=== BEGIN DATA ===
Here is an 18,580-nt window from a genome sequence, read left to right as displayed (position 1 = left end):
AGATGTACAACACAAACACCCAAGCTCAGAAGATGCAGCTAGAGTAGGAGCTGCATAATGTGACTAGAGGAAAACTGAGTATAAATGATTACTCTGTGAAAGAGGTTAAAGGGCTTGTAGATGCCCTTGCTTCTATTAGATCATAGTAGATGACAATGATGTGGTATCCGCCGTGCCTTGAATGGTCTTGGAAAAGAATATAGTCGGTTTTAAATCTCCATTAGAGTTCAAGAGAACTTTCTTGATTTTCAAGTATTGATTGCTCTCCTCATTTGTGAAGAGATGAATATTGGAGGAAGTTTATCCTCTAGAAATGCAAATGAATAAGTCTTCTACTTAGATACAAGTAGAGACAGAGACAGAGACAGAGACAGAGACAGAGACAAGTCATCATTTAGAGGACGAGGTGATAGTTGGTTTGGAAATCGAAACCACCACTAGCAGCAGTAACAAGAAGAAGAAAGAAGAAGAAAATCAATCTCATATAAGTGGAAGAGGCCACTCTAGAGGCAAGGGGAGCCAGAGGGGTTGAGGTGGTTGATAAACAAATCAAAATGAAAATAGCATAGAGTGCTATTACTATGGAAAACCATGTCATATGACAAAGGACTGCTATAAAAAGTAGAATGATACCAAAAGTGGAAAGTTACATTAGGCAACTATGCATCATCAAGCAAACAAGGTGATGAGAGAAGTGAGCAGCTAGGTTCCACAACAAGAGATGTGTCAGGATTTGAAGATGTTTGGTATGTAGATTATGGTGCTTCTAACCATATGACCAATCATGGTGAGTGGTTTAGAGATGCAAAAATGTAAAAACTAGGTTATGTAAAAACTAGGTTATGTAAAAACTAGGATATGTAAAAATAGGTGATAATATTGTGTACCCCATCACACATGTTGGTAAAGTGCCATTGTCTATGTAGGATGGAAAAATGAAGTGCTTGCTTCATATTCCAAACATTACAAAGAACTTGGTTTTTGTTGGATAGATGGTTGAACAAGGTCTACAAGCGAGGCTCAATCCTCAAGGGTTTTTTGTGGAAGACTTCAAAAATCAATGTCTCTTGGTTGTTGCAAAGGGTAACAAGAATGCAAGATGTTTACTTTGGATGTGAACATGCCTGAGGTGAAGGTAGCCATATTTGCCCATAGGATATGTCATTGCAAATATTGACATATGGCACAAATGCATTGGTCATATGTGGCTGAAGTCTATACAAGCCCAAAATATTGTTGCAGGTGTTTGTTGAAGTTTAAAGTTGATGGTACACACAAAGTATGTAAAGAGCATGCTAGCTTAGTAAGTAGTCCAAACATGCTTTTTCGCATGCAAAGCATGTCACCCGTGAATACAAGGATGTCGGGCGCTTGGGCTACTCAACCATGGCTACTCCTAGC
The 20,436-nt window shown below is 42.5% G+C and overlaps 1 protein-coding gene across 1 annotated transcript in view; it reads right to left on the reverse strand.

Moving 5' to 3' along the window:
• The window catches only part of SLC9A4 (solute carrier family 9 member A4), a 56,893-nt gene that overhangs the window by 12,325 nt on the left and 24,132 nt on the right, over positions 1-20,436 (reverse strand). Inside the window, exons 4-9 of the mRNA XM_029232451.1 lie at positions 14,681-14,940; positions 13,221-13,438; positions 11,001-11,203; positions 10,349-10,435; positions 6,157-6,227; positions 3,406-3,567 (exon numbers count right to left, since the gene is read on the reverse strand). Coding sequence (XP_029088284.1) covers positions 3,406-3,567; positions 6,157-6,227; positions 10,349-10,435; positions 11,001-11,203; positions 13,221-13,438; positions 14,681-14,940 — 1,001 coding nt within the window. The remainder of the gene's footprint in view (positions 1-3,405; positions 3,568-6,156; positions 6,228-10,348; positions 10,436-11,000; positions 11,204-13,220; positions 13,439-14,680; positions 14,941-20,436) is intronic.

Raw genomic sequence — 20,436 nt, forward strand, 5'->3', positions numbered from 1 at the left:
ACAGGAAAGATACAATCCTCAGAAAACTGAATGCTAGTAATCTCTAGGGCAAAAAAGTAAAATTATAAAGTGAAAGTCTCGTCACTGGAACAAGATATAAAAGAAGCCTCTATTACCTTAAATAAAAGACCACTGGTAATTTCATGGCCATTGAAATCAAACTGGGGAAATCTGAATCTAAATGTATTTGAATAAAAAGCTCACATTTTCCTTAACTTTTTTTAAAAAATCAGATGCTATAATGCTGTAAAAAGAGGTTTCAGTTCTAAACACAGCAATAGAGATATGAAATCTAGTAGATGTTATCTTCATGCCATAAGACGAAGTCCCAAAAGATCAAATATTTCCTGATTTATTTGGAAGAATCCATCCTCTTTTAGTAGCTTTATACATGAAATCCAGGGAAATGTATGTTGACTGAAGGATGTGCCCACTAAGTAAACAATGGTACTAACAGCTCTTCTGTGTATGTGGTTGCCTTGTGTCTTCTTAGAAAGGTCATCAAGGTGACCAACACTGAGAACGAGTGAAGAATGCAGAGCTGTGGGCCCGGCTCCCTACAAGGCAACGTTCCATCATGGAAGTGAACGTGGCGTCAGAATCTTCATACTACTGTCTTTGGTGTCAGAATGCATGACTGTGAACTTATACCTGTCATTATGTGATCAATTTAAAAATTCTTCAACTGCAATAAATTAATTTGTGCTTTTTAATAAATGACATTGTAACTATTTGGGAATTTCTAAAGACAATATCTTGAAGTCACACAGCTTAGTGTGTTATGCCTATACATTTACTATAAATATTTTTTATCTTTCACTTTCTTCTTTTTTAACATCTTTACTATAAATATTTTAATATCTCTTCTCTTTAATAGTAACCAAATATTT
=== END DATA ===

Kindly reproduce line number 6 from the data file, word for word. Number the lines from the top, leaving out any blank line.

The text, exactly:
Raw genomic sequence — 20,436 nt, forward strand, 5'->3', positions numbered from 1 at the left: